Technology continues to whack away at prices of
There have always been “great equalizers.” Guns were, once. You could be the scrawniest guy in town, but your Colt was just as deadly as the big guys’. Road rage shows how being in a car makes even the weakest link feel tough when he’s wrapped in the same steel blanket as everyone else.
A couple of recent events reminded me how technology’s ability to equalize goes beyond making us gunslingers, publishers, or highway maniacs…
Seeing the light
If you wear glasses, you know how expensive they are, even
at discount and chain optometrists. It’s a snap to spend several hundred bucks on a mid-range frame and lenses. If you think about it, though, it doesn’t make sense.
Consider how inexpensive it has become to manufacture much more complex things. If you’re over 30, you probably remember when calculators were expensive items. Today they cost virtually nothing and companies give them away. How about memory sticks? A couple of years ago USB flash drives were pretty pricy. Today I’ve seen them included in press kits and as trade-show giveaways.
So why, in this age of cheap manufacturing, are eyeglasses
so expensive? The various polycarbonates used in most lenses are dirt cheap. Ditto for the lens coatings to reduce scratches and glare. And the process of forming and fitting the lenses is virtually automatic.
The answer: Because stores keep the prices high. People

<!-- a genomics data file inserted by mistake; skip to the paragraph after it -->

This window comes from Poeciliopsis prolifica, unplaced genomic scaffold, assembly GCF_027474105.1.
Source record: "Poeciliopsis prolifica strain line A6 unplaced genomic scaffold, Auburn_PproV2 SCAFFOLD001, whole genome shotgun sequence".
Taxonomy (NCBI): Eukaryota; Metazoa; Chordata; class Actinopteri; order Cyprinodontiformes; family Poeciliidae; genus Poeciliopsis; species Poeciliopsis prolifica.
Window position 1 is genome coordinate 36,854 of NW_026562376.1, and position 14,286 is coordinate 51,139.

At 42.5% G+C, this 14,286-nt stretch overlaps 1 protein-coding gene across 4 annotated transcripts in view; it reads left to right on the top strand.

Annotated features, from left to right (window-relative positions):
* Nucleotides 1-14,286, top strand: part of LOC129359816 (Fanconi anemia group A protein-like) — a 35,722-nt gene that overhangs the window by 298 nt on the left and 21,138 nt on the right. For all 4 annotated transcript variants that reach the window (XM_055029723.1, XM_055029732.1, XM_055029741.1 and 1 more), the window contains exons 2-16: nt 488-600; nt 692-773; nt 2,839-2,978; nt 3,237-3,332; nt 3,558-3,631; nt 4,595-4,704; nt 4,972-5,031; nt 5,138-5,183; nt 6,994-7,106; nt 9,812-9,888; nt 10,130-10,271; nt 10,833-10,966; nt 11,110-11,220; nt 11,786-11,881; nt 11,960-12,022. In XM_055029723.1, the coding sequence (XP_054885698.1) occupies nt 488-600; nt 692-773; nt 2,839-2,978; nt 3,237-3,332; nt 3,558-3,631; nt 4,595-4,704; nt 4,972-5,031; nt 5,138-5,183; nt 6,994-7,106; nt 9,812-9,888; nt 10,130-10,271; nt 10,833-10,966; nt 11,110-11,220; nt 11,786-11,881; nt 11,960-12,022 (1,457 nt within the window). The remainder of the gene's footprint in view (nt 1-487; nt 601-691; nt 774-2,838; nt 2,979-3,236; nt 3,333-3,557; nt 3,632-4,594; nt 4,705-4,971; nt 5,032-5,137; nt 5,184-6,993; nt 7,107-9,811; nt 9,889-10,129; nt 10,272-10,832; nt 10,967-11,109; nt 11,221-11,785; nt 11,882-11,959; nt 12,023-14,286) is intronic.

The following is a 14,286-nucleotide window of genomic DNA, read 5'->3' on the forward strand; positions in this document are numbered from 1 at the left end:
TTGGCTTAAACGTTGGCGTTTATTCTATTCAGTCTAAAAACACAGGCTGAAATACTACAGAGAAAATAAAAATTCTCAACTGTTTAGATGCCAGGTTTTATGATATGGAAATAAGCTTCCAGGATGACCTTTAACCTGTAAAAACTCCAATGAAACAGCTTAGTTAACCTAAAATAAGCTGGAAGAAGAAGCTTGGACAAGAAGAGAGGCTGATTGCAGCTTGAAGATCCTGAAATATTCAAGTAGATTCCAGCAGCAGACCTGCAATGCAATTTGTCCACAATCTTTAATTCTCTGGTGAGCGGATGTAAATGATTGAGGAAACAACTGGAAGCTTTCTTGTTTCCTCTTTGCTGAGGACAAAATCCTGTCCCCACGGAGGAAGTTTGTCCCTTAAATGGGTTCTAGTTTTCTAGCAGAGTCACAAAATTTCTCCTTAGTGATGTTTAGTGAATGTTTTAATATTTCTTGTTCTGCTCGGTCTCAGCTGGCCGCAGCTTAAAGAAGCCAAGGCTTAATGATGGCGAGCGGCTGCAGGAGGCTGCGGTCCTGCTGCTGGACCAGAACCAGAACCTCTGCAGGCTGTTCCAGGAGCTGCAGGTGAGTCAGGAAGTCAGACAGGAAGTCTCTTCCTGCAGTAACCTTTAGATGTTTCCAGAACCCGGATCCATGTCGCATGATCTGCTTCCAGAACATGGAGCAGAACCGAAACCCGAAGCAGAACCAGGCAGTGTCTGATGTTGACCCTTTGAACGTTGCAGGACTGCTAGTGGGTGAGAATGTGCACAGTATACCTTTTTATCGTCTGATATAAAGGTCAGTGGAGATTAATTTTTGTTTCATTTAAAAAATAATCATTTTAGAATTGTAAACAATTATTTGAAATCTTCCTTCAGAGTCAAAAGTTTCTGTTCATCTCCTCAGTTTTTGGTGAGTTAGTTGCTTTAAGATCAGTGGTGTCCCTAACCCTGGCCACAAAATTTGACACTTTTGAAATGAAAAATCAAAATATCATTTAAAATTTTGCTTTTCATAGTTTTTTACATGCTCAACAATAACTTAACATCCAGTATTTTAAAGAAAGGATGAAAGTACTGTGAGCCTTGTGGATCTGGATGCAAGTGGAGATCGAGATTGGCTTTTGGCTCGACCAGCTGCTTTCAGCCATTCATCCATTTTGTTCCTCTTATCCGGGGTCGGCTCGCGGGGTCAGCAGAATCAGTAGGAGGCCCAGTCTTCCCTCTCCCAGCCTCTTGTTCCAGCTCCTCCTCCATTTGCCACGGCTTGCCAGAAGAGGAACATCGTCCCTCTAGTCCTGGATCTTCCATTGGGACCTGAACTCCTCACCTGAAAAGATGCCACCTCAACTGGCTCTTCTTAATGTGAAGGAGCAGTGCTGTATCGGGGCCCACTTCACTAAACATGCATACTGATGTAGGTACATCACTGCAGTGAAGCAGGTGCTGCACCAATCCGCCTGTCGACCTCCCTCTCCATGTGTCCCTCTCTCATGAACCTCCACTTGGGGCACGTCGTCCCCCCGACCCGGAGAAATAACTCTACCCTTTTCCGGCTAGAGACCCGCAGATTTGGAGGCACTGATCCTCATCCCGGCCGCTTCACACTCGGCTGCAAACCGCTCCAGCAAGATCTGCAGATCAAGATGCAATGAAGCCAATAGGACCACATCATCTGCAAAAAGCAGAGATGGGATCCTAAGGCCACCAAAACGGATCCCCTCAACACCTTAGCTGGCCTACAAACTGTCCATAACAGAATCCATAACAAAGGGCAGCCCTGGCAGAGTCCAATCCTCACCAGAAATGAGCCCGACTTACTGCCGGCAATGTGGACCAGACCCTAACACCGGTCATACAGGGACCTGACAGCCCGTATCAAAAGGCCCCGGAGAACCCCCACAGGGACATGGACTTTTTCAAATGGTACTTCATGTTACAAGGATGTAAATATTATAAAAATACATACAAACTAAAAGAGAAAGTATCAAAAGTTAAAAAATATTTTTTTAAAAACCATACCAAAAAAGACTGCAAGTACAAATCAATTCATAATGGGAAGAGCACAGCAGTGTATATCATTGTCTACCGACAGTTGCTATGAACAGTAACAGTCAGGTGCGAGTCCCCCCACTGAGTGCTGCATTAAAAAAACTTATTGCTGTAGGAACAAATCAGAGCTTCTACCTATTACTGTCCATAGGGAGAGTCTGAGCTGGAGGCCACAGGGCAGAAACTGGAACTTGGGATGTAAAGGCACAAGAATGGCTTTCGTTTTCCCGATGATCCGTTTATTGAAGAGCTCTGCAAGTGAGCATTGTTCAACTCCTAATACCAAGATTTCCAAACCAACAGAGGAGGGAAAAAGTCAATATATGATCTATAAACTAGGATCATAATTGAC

don’t rush out to by the latest, newest eyeglasses they way they do with fashion or consumer tech, so retailers have to keep the prices up to make money. So they sell “designer” frames for $500 or $600 that cost much less to make.
But not all stores do. And that was the big shock I got.
The technology of making frames and lenses has dropped as dramatically as everything else, and there are places — a whole bunch — that offer them at more realistic prices. At most of these places, you can get a great pair of
glasses for less than $60. If you want fancier or designer frames — bendable
titanium, for example — with anti-glare coating and light-sensitive tint, maybe you’d hit $200. Try that at your local mall.
And if you think you’d be getting garbage, think again. That’s the whole point — manufacturing technology has gotten so inexpensive that stores can offer these glasses at these prices… Of course, for those prices you can simply buy a pair and check them out for yourself.